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What Millennials Want in a Home

Wednesday, June 3, 2015

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HOUSTON—Millennials are finally expected to enter the housing market in the coming years, making homebuilders eager to learn what the new market wants.

Saddled with student loans and hit hard by the recession, the 20- to 37-year-olds have often delayed homeownership, according to housing experts.

However, rent prices are rising and more Millennials are ready to buy, experts say.

And what is it the younger buyers will want? Is it urban chic? McMansions? Cozy rooms?

homebuilding / skynesher

Housing experts say more Millennials will be purchasing homes in the coming years.

No, no and no, says Scott Davis, regional director for Houston-based Metrostudy, a national housing research firm.

Davis has offered insight into the top three features the next generation of home-buyers is seeking, according to the Houston Business Journal.

Top Three Features

First, Davis said, the demographic wants a suburban lifestyle.

Experts predict Millennials will buy homes in suburbs with good schools, job growth and an increasing number of mixed-use urban-style projects, he said, according to the report.

© / jeffhochstrasser

Millennials seek less maintenance along with energy-efficient technologies, Davis said.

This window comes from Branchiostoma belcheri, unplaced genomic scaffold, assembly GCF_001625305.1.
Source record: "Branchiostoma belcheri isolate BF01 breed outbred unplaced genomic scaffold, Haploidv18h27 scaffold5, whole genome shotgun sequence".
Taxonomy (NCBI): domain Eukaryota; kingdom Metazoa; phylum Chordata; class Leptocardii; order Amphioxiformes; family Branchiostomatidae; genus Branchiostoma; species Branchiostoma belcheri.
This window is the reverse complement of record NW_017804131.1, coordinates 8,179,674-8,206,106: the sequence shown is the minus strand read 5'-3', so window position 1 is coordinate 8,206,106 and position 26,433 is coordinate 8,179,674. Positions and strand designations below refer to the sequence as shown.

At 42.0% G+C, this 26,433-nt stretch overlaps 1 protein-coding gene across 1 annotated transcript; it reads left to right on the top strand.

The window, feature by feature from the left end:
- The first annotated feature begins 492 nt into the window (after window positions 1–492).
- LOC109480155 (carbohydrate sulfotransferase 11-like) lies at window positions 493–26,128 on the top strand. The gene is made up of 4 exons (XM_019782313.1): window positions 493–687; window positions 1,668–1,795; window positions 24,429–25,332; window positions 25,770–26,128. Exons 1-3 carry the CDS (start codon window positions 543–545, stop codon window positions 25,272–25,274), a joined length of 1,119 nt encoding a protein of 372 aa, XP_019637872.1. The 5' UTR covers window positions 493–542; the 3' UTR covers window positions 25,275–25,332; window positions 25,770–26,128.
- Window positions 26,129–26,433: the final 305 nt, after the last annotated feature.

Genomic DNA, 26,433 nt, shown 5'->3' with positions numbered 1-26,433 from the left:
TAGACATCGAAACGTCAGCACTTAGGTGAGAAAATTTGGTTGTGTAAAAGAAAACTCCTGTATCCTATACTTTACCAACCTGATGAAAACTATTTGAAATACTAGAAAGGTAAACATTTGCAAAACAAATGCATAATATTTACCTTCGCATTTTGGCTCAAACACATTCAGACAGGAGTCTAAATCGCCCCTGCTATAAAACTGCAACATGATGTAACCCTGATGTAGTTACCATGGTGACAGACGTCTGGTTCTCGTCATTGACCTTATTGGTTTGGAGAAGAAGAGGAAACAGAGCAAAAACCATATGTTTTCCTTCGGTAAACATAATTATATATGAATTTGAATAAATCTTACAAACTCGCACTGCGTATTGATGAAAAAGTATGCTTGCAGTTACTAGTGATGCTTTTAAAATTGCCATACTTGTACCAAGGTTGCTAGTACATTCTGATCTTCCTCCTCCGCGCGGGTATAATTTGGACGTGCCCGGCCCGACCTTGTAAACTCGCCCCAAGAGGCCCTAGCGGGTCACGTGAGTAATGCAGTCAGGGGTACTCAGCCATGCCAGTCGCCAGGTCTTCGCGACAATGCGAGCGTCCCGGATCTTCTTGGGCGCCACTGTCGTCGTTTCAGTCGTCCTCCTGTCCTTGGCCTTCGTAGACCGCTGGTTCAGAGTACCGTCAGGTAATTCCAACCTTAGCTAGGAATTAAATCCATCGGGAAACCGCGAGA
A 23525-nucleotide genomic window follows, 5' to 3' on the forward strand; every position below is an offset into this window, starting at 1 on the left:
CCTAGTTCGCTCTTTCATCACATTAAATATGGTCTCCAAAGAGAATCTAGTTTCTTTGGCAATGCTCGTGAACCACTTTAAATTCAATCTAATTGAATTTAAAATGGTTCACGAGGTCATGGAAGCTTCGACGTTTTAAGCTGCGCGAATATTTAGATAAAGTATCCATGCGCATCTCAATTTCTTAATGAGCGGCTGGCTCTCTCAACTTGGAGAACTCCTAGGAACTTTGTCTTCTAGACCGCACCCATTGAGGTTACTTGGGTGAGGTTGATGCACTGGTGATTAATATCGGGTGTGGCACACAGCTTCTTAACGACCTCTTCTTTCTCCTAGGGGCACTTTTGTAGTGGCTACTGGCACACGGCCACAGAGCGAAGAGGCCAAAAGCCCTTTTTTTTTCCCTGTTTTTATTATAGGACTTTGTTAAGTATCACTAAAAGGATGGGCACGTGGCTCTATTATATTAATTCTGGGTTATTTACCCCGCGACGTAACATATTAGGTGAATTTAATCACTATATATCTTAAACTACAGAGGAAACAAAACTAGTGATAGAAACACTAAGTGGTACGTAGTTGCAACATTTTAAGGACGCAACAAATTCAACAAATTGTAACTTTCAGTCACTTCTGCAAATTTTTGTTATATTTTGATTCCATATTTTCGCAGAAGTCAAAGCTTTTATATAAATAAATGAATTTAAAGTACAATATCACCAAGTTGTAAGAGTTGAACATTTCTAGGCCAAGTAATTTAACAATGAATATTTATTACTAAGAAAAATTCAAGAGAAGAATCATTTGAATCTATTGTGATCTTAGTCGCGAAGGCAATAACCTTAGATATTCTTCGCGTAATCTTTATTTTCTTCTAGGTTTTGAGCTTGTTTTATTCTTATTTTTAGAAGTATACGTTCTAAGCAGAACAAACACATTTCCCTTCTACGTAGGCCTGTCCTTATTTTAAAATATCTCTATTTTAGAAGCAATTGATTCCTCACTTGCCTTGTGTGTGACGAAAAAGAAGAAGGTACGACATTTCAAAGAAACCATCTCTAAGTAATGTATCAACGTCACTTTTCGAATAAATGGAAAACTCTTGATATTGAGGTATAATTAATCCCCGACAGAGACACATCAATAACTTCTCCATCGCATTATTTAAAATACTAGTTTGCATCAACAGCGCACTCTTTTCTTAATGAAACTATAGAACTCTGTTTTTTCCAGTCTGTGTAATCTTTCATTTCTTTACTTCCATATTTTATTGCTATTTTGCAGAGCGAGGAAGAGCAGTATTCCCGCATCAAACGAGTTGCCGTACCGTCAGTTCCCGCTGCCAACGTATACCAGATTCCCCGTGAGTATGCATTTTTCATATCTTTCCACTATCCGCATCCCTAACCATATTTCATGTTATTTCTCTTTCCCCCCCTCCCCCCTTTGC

Second, Millennials are looking for small, but high-quality, homes.

They are looking for less maintenance along with energy-efficient technologies, Davis noted.

Finally, the generation is looking for flexible spaces designed for entertaining.

Open floor plans, kitchens that open to living areas and large outdoor living spaces are a few examples, according to Davis.


Tagged categories: Color + Design; Design; Home builders; Market; North America; Residential Construction; Trends

Comment from ELIZABETH FRENCHMAN, (6/3/2015, 11:00 AM)

Research was conducted by Hanley-Wood whose specialty is "residential real estate and new home construction." Just wondering how they (if they) deal with their suburban-home bias. Is this a hopelessly naïve question?

Comment from Karen Howard, (6/3/2015, 12:12 PM)

Wondering the same thing myself. Seems counter to other studies that indicate an increasing preference for walkable urban lifestyle, rather than suburban lifestyle. Haven't auto sales trended downward as well for millenials, which would be consistent with a housing preference for more walkable urban areas with better access to alternative transportation.

Comment from peter gibson, (6/3/2015, 1:01 PM)

Correct ..the real estate industry is floating this idea that Mills want houses. No they don't.Cant be bothered with lawn mowers and other chores assoc with a house. Mills find it very boring.want lights camera action.

Comment from Tom Schwerdt, (6/4/2015, 8:13 AM)

Probably the most telling part of the article was " increasing number of mixed-use urban-style projects..."

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